Sashef shares safety practice trends
Fifty SA safety practitioners met at a Sashef workshop in November 2011 in Woodmead in Johannesburg to discuss workplace safety trends.
Saacosh MD François Smith reported from the American Society of Safety Engineers (ASSE) Chicago conference in 2011 that safety practice continues to move towards measuring and managing leading indicators, in a climate of open and honest communication, and not just depending on lagging indicators like incident reporting and incident investigations to manage safety incidents.
Safety design, research into similar oganisations and disaster analysis are part of the paradigm shift following a number of major disasters in the last two years.
Tried and ‘tested’ safety perceptions and methods should be updated. The Heinrich Triangle of incidents published in the 1940s, positing ratios between various incident severity frequency levels, better known as the Bird Triangle, does not apply to most work sites or even business sectors.
Many safety practitioners still use the Heinrich Triangle that assumes ratios of 1:10:30:600, while incident severities and frequencies may have no correlation, especially at work site or corporate level.
“Reducing the frequency of minor incidents do not guarantee that major risks are lowered. The inverse also applies, reducing major incidents to not guarantee that minor incidents would reduce”, Smith explained.
The international risk assessment standard ISO 31000, and a certification implementation guide, ISO 31010, is gaining acceptance worldwide.
The closest paralle to this standard, used in recent years in South Africa, is the Simrac guide to mining risk assessment. Risk terminology and vocabulary is also standardised in ISO guide 73.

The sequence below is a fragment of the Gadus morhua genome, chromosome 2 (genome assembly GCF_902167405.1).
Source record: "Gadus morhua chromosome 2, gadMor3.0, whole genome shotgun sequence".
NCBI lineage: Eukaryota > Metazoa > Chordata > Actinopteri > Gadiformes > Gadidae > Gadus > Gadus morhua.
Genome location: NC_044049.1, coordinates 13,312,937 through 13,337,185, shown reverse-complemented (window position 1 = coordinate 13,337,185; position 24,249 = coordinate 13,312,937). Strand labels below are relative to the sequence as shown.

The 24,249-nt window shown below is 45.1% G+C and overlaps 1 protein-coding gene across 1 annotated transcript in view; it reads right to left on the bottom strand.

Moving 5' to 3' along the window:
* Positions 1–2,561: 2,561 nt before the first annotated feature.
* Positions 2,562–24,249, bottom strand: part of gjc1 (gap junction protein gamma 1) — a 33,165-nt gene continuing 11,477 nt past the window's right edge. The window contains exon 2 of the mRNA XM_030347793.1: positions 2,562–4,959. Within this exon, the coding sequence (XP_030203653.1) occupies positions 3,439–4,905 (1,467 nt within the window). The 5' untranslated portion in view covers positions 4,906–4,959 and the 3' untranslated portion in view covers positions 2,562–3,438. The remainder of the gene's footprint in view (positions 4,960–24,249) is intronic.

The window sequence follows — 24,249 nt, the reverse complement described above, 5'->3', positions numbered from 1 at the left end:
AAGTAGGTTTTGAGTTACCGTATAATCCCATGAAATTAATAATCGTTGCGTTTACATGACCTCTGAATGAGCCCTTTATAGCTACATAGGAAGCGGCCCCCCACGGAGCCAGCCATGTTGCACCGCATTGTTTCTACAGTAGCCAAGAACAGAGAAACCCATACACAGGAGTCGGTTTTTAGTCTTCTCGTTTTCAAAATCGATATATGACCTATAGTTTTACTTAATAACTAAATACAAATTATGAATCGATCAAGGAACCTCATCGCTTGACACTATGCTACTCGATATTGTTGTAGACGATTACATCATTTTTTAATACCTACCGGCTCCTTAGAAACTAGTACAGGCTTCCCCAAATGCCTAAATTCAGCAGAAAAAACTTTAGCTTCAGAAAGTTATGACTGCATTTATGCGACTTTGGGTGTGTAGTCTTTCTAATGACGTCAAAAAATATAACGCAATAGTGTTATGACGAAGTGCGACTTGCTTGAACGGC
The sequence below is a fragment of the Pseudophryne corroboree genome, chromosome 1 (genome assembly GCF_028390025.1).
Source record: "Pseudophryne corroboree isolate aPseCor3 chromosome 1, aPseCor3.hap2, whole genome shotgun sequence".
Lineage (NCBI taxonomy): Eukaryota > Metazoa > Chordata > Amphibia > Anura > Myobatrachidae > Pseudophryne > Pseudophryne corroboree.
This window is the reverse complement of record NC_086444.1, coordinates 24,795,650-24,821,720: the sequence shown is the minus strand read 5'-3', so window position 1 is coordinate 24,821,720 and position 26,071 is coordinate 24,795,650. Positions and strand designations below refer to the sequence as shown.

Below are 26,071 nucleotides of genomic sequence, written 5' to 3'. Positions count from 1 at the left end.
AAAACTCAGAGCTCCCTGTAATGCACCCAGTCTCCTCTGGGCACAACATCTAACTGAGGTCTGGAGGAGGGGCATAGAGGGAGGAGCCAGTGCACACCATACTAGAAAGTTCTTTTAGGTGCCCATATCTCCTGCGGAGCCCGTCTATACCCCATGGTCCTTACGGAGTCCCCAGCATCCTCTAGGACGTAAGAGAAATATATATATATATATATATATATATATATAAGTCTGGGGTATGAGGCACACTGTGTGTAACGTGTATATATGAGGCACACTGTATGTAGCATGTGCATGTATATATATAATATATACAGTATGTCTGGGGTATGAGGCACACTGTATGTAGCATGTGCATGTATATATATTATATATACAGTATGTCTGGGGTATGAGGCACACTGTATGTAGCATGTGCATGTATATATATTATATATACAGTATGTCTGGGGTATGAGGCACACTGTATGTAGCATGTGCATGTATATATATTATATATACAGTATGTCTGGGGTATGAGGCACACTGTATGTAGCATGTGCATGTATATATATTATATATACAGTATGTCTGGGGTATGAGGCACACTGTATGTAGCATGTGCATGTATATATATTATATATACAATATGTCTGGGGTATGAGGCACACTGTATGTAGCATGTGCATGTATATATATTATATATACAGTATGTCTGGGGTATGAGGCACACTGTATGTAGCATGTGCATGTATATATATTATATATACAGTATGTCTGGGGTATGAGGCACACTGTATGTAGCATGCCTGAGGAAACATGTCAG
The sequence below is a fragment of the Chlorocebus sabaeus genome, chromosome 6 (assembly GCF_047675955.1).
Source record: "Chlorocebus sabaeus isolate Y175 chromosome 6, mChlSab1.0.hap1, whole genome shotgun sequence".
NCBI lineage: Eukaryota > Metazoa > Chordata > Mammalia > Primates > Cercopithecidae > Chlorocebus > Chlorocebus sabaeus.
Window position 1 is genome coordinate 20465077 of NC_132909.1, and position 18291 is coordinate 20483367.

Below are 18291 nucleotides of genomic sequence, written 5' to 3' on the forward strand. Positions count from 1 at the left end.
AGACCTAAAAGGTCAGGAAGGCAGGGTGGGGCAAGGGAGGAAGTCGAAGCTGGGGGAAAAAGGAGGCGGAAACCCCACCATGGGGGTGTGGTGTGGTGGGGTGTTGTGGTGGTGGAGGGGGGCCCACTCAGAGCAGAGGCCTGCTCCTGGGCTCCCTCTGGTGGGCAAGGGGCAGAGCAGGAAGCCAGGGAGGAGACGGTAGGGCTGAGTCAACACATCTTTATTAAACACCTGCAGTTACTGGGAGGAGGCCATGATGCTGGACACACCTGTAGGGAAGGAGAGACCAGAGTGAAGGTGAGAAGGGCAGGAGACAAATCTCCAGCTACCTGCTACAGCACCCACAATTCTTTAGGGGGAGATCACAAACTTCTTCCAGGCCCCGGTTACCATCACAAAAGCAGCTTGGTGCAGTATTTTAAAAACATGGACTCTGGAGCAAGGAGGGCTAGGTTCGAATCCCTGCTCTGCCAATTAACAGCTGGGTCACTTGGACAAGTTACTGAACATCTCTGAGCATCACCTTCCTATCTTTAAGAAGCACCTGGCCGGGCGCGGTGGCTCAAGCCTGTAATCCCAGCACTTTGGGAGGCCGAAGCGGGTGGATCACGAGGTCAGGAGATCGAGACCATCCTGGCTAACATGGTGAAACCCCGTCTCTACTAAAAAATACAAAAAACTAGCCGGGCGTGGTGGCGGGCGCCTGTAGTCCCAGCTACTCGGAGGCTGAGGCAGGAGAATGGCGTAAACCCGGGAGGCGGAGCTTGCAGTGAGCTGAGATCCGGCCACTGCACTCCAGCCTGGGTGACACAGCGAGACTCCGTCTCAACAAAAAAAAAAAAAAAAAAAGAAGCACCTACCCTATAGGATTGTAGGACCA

Many root cause analyses still seek to blame incidents on unsafe actions by workers, while conditions, processes, systems, management and culture are typically flawed, and contribute to incidents. Blaming the final actor or ‘human error’ in long and broad chains of causes, is poor and ineffective safety practice.
Many incident investigation reports and audit reports continue to be ‘rationalised’ and ignored.
High reliability organizations (HROs) also share five inherent characteristics;
•Preoccupation with potential failures
•Reluctance to simplify
•Sensitivity to operations
•Commitment to resilience
•Deference to expertise
HROs were also found to focus on;
Reliable communication systems
Redundant control systems
Highly trained and qualified people
Planning, preparation and drills
Error prediction systems and precursors
Audits and risk reviews on a brutally honest basis
High error margin and mindset
Risk tolerance set consistently low.
Convince Generation Y workers
Times have changed from the days when most employees accepted that some actions were ruled to be unsafe, and blindly adhered to prescribed safety rules.
Managers are now required to explain why some actions are unsafe, and have to convince the new generation of workers, labelled Generation Y, on motivations for good safety practice, based on awareness of their own interest, said construction safety director Natalie Skeepers.
“Manners and methods of implementation should be innovative and managers should use new technology to create safety awareness”, she explained, citing differences between Baby Boomers, Generation X, and Generation Y with the aid of workplace communication dramatisation video clips.
One of the notable behaviours of Generation Y workers is to ask ‘why’ about legislation and workplace rules. Another is wearing ipod earphones and using social media to an almost antisocial extent.